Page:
The news release focuses on a forthcoming birth control product called Kyleena. The product is implanted in the uterus and releases the hormone levonorgestrel, which the release says can prevent pregnancy for up to five years. The release does a fair job of describing the clinical trial that led to FDA’s approval of Kyleena, and also addresses potential side effects associated with the product. However, the release does not address cost at all. The release also fails to discuss similar alternatives that are already on the market, or even offer any information comparing the effectiveness of Kyleena relative to other forms of birth control.
[Editor’s note: Bayer makes a number of IUD contraceptive devices including Mirena and a permanent contraceptive called Essure. This release stacks up favorably to a Bayer news release on Essure which we also reviewed (and discussed in a blog post) in terms of discussing harms, quantified benefits and quality of evidence. However, neither release addressed costs.]
According to the CDC, more than 7 percent of U.S. women use long-term, reversible contraceptives — i.e., intrauterine systems or implants — to avoid unwanted pregnancy. The widespread use of these technologies means that they are both economically important and — more importantly — that such birth control systems have a significant impact on the health and well-being of millions of women. As such, it is newsworthy when new products receive FDA approval and come to market. But in order for potential users — and their healthcare providers — to make sense of a new product, they need some basic information. For example, they need to know how the new product compares to existing products on the market — and how much they will cost. This release falls short on both of those fronts.
Costs are not discussed at all. Given that this release was issued by the manufacturer of Kyleena, the oversight is especially odd. If anyone would be able to speak to potential cost, it would be them. The product appears to be similar to another birth control product also marketed by Bayer, called Mirena. It is not easy to find a clear price for Mirena, but a 2014 story on the site ClearHealthCosts says that Mirena costs in the neighborhood of $700 or $800 — not including any medical fees related to having the device put into place. It is also not clear whether Kyleena may be covered by insurance plans.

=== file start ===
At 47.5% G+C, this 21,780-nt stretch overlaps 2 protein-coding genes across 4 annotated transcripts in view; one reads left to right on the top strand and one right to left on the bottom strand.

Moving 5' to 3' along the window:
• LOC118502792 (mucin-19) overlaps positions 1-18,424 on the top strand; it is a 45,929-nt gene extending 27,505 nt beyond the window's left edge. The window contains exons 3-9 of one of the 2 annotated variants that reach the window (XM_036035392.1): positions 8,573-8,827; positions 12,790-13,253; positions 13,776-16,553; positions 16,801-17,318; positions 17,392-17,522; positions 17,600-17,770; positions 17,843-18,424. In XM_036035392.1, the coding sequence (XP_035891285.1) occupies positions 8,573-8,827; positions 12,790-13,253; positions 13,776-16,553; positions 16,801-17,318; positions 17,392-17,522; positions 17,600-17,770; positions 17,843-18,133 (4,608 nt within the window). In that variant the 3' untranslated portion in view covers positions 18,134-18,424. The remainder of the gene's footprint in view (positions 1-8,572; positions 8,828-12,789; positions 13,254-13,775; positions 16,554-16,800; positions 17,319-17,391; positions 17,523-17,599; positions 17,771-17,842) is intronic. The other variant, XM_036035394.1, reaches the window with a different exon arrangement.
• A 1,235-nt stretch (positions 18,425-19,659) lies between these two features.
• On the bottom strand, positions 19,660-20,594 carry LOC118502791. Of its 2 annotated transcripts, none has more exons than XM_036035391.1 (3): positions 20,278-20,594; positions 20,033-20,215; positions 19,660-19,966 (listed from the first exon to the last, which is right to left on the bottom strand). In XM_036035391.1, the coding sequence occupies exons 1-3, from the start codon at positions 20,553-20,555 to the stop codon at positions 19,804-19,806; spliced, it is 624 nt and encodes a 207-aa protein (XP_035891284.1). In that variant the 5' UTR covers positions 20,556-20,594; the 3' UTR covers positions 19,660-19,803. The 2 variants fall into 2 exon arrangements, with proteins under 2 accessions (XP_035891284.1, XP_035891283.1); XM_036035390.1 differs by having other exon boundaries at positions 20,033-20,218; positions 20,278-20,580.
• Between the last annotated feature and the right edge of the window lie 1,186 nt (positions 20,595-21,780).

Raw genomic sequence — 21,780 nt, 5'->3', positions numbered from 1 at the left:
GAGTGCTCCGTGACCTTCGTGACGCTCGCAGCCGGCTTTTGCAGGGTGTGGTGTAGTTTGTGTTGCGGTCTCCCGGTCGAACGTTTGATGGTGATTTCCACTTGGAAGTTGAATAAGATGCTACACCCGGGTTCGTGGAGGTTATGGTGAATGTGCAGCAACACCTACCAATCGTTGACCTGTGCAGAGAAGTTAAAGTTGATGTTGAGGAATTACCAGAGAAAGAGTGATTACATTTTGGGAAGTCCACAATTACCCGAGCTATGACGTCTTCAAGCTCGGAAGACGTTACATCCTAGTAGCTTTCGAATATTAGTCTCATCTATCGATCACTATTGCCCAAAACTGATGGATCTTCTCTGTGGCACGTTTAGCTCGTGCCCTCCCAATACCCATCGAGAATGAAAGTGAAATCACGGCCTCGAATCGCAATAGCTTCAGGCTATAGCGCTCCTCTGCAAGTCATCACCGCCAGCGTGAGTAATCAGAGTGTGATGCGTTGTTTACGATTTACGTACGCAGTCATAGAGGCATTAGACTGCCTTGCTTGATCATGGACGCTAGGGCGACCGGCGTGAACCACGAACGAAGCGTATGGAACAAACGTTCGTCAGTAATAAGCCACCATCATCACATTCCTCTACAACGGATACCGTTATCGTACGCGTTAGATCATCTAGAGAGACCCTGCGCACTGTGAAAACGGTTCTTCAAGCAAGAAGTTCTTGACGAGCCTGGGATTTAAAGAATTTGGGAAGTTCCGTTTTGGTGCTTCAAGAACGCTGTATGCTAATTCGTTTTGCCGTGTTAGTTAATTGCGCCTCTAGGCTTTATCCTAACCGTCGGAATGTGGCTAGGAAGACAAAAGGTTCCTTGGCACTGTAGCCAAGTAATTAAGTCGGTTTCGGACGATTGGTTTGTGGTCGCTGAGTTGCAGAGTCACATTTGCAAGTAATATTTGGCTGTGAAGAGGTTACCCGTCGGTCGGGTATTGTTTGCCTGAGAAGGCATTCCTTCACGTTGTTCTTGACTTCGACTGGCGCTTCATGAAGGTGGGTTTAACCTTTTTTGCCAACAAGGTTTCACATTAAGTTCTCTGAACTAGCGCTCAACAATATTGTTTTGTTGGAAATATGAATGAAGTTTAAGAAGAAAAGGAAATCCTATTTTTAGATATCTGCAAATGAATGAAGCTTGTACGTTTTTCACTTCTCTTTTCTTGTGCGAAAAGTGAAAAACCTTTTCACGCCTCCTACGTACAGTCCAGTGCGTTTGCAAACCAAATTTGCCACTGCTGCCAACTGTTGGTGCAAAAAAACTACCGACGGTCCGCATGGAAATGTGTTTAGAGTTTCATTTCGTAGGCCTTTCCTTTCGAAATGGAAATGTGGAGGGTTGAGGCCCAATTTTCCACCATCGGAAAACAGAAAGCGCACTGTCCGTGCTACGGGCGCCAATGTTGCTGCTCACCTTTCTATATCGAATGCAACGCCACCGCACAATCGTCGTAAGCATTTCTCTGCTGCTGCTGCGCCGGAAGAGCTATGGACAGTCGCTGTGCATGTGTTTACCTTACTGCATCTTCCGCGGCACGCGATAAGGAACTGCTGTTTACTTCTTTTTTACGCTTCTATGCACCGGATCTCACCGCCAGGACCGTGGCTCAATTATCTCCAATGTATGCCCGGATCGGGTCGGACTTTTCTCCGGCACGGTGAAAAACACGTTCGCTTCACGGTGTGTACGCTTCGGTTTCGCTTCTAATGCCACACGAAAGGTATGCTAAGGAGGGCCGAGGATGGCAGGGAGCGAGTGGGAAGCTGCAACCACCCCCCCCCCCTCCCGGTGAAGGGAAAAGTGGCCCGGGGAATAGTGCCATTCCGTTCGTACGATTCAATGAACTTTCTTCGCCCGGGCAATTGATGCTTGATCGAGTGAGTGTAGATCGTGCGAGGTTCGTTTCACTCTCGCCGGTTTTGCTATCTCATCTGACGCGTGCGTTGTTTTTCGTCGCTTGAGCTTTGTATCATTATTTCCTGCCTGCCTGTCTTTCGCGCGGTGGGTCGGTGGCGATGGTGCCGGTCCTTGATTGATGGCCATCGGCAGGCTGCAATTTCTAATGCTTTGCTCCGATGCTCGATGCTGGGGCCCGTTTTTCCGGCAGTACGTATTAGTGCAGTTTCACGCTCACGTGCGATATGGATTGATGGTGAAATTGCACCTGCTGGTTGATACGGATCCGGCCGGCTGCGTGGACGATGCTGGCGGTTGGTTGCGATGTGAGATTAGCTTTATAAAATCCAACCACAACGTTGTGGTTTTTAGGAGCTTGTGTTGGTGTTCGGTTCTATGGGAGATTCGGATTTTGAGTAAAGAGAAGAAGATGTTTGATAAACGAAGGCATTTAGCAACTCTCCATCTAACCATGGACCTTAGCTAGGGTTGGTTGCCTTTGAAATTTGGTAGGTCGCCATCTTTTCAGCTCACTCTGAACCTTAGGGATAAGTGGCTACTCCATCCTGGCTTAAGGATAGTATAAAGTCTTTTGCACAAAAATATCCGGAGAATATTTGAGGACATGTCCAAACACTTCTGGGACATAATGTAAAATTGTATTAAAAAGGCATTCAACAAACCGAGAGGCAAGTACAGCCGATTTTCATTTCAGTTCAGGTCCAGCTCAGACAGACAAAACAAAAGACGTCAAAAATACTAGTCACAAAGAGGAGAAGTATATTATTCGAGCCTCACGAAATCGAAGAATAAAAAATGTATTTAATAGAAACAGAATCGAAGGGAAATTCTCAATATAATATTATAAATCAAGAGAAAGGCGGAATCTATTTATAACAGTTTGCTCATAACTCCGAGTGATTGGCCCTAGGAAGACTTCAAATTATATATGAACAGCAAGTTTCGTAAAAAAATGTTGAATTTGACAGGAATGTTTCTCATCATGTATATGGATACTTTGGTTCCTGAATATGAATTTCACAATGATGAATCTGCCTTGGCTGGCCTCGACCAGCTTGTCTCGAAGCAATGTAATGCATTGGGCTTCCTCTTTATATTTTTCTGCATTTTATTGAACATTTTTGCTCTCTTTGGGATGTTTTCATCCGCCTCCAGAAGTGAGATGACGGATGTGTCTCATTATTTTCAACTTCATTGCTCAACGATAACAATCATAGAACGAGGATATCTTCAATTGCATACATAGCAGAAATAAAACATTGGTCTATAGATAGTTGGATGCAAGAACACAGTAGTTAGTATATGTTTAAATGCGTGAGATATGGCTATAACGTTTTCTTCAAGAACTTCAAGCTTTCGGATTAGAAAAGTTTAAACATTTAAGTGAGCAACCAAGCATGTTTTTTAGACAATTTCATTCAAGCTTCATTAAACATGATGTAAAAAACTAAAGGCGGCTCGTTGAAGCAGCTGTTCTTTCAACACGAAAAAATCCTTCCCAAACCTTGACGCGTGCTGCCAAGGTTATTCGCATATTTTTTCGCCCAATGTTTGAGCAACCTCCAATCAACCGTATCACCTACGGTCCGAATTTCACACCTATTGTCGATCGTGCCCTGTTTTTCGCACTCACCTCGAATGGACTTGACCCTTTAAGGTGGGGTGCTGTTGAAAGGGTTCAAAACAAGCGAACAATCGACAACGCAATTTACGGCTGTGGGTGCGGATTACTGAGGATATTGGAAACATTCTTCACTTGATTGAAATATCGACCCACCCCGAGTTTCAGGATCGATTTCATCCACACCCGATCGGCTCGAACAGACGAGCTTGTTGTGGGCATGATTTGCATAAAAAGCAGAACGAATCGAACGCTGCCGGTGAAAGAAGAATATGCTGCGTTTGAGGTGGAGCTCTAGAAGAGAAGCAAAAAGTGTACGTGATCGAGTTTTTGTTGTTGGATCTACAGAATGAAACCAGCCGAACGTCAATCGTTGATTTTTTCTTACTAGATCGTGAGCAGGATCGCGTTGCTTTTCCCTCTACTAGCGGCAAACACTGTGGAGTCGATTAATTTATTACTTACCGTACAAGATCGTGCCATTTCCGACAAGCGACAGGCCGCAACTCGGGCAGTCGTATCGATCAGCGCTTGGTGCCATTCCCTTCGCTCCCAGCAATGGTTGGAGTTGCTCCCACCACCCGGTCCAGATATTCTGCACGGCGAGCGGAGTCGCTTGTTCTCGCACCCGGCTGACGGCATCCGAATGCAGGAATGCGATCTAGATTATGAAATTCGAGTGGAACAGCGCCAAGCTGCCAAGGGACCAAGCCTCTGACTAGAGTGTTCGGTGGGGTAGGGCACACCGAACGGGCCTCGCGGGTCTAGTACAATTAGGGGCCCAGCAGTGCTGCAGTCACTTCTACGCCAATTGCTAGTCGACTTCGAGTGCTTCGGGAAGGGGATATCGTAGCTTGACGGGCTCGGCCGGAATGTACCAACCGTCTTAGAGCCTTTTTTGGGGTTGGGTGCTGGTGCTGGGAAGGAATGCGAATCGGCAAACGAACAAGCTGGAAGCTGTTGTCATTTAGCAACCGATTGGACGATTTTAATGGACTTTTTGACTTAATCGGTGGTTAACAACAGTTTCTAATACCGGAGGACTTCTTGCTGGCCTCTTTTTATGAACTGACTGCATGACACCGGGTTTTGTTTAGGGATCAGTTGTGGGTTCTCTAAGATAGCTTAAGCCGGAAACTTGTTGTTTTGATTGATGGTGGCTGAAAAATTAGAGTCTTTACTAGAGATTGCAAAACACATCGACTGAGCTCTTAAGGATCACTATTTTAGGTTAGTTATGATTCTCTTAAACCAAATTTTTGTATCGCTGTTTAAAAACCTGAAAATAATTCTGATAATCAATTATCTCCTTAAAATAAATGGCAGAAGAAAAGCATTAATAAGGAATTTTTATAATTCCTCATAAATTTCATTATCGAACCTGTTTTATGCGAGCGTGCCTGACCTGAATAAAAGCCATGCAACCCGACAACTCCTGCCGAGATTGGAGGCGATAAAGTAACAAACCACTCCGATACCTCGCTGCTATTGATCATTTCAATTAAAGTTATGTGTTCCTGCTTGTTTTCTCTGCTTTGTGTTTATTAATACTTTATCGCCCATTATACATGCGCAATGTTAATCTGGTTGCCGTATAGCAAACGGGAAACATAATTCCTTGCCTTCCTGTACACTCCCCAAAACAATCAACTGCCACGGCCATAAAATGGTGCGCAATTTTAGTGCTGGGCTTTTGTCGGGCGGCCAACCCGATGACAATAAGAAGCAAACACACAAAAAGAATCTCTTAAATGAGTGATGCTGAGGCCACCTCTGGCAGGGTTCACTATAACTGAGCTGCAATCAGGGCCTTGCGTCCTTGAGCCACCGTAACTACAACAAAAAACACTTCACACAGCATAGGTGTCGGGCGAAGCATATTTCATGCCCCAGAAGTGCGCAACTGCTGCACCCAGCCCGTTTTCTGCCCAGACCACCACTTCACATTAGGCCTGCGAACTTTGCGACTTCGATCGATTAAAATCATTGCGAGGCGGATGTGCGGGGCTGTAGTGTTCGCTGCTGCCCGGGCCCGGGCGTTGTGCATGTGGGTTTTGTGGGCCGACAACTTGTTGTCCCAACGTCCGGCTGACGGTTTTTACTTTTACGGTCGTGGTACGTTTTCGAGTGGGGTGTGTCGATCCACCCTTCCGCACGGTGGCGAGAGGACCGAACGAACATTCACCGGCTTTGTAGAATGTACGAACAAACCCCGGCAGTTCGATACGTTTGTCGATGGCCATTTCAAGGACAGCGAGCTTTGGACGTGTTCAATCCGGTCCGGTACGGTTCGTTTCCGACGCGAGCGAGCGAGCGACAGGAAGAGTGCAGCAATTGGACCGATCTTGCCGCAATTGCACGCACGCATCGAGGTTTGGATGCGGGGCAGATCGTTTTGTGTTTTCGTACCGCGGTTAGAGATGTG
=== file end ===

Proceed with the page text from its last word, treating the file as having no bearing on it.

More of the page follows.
This gets a satisfactory rating, but it’s really a toss-up. First, the release does offer information on the rate of (presumably unexpected) pregnancies among patients who were using Kyleena. That’s good, and is why we award a satisfactory rating here. However, the information is provided based on the Pearl Index, which most readers are unlikely to be familiar with.
The Pearl Index is commonly regarded as a standard metric for evaluating contraceptive effectiveness. The effectiveness of Kyleena is cited as 1.45 pregnancies per 100 women over 5 years of use. That can be compared with other available levonorgestrel products approved for 5 years, which contain higher amounts of active hormone (52 mg levonorgestrel vs 19.5 in Kyleena) and have slightly better effectiveness (0.5 to 1.1 pregnancies per 100 women). An additional benefit of the higher-dose levonorgestrel IUDs for some women is reduction in menstrual bleeding (30-50% of women stop having periods after 2 years of use), as well as reduction in volume of menstrual flow and menstrual cramps. There is no data cited on Kyleena’s effects on these outcomes.
The release would have been stronger if it had placed the information in better context. How does it compare to other, similar birth control methods — such as Mirena, which we mentioned above? We’ll address this at greater length below, under the Compare Alternatives criterion.